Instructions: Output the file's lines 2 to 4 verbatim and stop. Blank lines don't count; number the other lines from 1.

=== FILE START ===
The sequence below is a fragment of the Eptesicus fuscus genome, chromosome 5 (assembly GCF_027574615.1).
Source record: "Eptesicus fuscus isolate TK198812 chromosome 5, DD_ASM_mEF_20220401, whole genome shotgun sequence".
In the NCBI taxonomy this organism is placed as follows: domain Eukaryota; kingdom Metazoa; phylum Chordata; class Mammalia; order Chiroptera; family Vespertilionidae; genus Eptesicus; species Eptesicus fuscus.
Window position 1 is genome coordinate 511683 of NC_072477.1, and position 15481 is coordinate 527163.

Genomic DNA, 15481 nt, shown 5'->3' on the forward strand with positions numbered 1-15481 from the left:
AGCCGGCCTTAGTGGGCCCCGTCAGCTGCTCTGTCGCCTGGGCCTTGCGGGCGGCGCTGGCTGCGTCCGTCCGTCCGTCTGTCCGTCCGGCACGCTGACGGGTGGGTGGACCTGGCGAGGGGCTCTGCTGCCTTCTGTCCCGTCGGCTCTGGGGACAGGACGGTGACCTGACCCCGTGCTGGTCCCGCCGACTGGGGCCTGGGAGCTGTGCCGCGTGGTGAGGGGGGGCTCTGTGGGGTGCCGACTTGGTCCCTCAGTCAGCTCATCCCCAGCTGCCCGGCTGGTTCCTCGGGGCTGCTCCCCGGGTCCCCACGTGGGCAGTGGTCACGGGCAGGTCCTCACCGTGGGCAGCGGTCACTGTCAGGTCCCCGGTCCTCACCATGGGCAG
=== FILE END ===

Source record: "Eptesicus fuscus isolate TK198812 chromosome 5, DD_ASM_mEF_20220401, whole genome shotgun sequence".
In the NCBI taxonomy this organism is placed as follows: domain Eukaryota; kingdom Metazoa; phylum Chordata; class Mammalia; order Chiroptera; family Vespertilionidae; genus Eptesicus; species Eptesicus fuscus.
Window position 1 is genome coordinate 511683 of NC_072477.1, and position 15481 is coordinate 527163.